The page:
All of my J-Pole and Slim Jim antennas are constructed out of Type-M hard copper tubing. Type-M, also known as Red Copper is primarily used in the plumbing industry for supplying drinking water in homes and businesses. Although with the cost of copper continually increasing, the construction industry is shifting towards other materials for plumbing. But like copper tubing carries water in homes, it also can carry electrons in our antennas.
One thing that makes copper an outstanding choice for antennas is that it is a very efficient conductor of electrical energy. In fact about the only common element that is more conductive than copper is silver. You can imagine what an antenna built out of silver would cost.
Weight for weight, outside of precious metals, copper is the best conductor of electricity and heat, it is hardly surprising that about 60% of total copper use is for these purposes.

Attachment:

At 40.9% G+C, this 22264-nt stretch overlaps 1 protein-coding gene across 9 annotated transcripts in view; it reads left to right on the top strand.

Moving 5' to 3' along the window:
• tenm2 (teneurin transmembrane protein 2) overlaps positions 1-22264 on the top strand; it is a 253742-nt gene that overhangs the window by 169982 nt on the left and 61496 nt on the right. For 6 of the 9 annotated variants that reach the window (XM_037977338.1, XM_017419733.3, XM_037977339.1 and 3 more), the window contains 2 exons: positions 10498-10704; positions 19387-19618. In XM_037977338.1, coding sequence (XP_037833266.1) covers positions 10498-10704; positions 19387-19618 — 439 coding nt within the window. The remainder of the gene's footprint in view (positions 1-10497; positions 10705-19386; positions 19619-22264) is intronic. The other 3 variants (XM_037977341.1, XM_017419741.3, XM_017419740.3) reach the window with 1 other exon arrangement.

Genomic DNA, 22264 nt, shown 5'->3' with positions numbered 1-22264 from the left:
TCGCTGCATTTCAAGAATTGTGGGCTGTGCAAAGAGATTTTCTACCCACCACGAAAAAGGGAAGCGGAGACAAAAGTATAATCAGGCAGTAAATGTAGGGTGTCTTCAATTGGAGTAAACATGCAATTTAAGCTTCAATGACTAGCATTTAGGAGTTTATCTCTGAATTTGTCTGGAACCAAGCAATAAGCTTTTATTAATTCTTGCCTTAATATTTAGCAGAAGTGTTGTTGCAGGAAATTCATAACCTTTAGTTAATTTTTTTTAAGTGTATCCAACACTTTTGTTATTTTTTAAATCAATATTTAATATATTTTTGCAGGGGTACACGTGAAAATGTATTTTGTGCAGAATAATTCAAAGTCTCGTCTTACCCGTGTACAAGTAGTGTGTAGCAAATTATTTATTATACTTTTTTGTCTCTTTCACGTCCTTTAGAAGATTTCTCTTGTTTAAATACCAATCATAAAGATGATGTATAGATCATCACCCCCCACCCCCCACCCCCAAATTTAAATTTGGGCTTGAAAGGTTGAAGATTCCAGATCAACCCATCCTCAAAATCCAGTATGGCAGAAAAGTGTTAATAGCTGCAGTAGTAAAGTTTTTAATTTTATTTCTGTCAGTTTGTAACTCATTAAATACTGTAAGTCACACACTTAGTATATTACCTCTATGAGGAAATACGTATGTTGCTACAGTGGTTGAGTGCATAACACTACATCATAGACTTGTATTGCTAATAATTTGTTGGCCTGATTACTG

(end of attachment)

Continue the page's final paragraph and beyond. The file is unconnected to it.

Copper is used in high, medium and low voltage power networks, and copper conductivity is considered to be the standard to which other conductors are compared.
Aluminum cables are being replaced with copper ones, because copper conductivity is twice that of aluminum, making copper cables extremely energy efficient, thus helping reduce energy consumption on a global level.
Copper wire has long been the preferred conductor material in the majority of cables used for power and telecommunications. Having high conductivity combined with a ductility that makes it easy to draw down to close-tolerance diameters, it can also be readily soldered to make economic, durable connections.
|Copper (hard Drawn)||89.5|
Table from the Electrical Conductivity of Metals.
With copper being twice as conductive as aluminum and 6 times more conductive than steel, it makes an excellent choice as an antenna material. The increased electrical efficiency means more of your RF energy will go up and out the antenna and not be trapped, creating heat energy. More efficient radiation also means that you can run higher powers with a copper antenna than with other building materials. My J-Poles have been tested to 500 watts without issue and there is no reason why they couldn’t go the full legal limit of power if need be.